Transparency

Shocking Video – School District Electioneers at Early Voting Parties

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“A joint investigation by Direct Action Texas and Empower Texans reveals Lancaster ISD employees advocated for a tax rate proposition at “back to school” parties inside polls.”

Article by Erin Anderson of Empower Texans

“A North Texas school district used controversial, and possibly illegal, tactics to help ensure passage of a property tax rate proposition that will result in more tax revenue for the district and higher tax bills for taxpayers.

A joint investigation by Direct Action Texas and Empower Texans took a look at “back-to-school” parties for parents held inside campus polling locations in Lancaster Independent School District. The parties were on the same day, at the same time, and at the same schools as the early voting polls.

Lancaster ISD used what’s called “rolling polling” during early voting for its August 25 tax ratification election, moving polling locations to different district campuses each day.

Early voting began on August 8, the day after district teachers and staff returned to campus. Back-to-school parties coordinated with early “mobile voting” sites were held August 13-18.

Tony Ortiz of Empower Texans and Robert Montoya of Direct Action Texas visited three campuses during their rolling polling parties — Rosa Parks Millbrook Elementary, George Washington Carver, and Lancaster Middle School — and recorded what they saw on video.

School employees in the video admit the parties were held to get parents to vote. The parties gave free food to parents. The parties were held at schools, on taxpayer-funded government property. At each polling location visited, multiple school employees said on video to vote for the tax rate proposition.

State law makes it illegal for school districts to use taxpayer resources for electioneering. And government employees at work are prohibited from telling voters how to vote in an election.

The video shows what look like violations of both statutes:

 

And no person in Texas can electioneer to voters inside a polling location. They must be 100 feet away from the entrance to the building where the poll is located.

School employees appear to have violated those limits as well. They electioneered inside the polls and on the taxpayer’s dime.

The district’s questionable tactics paid off. Lancaster ISD voters approved the tax swap 62-38 percent, with a dismal 2.5 percent voter turnout. In-person early voters, including those who cast ballots at the early voting parties, voted for the tax swap proposition by a 269-65 margin. Election Day voters, who cast ballots at a local library, were more closely divided, 124-100.”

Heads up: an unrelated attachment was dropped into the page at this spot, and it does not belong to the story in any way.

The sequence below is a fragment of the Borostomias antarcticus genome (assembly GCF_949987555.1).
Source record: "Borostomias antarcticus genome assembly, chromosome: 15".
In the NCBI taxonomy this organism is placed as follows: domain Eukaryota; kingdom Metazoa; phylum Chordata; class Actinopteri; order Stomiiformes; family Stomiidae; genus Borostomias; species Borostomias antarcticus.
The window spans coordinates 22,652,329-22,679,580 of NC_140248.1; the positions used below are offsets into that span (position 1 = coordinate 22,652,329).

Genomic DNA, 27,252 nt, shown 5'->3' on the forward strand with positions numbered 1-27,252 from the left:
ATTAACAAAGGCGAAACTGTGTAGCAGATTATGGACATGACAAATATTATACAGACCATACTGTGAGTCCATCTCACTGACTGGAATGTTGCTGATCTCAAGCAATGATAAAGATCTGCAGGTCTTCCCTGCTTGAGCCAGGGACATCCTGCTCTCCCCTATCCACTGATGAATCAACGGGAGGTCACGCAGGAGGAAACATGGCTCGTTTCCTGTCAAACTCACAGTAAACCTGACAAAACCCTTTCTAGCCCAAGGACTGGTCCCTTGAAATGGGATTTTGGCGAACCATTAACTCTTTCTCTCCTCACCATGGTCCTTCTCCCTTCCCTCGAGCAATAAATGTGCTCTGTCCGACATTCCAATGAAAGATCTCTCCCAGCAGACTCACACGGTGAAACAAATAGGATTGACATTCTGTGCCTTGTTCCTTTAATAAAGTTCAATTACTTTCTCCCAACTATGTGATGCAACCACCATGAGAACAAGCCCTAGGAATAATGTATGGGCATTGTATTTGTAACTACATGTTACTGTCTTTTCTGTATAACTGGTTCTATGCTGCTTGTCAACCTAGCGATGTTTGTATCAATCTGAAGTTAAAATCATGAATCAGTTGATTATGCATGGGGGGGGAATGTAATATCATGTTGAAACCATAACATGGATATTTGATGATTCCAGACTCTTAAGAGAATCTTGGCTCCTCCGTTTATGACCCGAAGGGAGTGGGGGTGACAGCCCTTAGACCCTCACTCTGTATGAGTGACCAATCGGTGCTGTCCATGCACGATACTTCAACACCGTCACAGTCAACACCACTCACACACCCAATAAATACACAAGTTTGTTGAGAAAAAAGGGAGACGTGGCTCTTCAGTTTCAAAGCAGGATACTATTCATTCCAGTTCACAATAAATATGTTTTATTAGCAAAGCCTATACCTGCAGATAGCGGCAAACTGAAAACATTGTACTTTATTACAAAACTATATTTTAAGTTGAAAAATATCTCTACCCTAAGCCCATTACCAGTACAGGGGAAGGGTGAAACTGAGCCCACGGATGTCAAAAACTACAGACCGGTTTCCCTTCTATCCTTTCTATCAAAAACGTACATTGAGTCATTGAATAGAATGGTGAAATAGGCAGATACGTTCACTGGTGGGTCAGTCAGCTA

TEC Rules In Favor of DAT’s Complaint Against Catherine Goodman

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The Texas Ethics Commission (TEC) has affirmed Direct Action Texas’ complaint against Catherine Goodman, former candidate for Tarrant County Probate Court 1.  DAT filed the complaint when we noticed that Goodman had accepted $5,000 over the limit set by the Judicial Fairness Act from a married couple. (For the original article on the complaint click HERE.)

The married couple in question are Dyann and Jere McCully. Dyann McCully is an attorney and a partner at the Blum Firm.  According to their website, they are “the largest estate planning firm in Texas and the largest boutique firm in the United States solely dedicated to estate planning.” McCully and her firm would certainly benefit from a friendly Probate Court Judge.

In her Assurance of Voluntary Compliance, Goodman admits to accepting the contributions, but “swore that she did not accept the contributions knowing they were in excess of the limits.” Goodman also claims that her first knowledge of the violation was DAT’s article. This may be true, but ignorance of the law is not a good habit for a lawyer, and especially not someone seeking to become a judge.

Goodman has allegedly returned the $5,000 contribution and the TEC will not assess a civil penalty. Goodman’s former opponents could still pursue civil damages, however.

Once again DAT has illustrated the importance of constant vigilance. The limitations of the Judicial Campaign Fairness Act are well known but the TEC will not act unless someone files a complaint. Candidates as well as elected officials must be held accountable.

State Law: Separation of Campaign and State

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According to Facebook photos, Tarrant County Commissioner Roy Brooks’ campaign appears to be using county vehicles for campaign purposes.

The photos show Brooks’ Executive Assistant, Leon Polk, driving and posing with a county vehicle with campaign signs attached. We know that one was used in the 2018 MLK Day Parade in Downtown Fort Worth. The other, based on the date and location of the photo, was presumably used in the 2016 Juneteenth celebration. All elected officials should know that anything publicly funded cannot be used for campaigning. Elected officials must separate campaign and state–public resources cannot be used for campaign purposes.

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Election Conversion

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Henderson County Judge Candidate Jeff Weinstein has apparently converted from Democrat to Republican just in time for his placement on the Republican Primary ballot. In conservative counties like Henderson, liberals know they won’t win as Democrats, so they suddenly switch parties. Weinstein may have donated to President Trump in 2017, but in 2015 and 2016 his donations went to Hillary Clinton, and before that he gave to Obama and Edwards.

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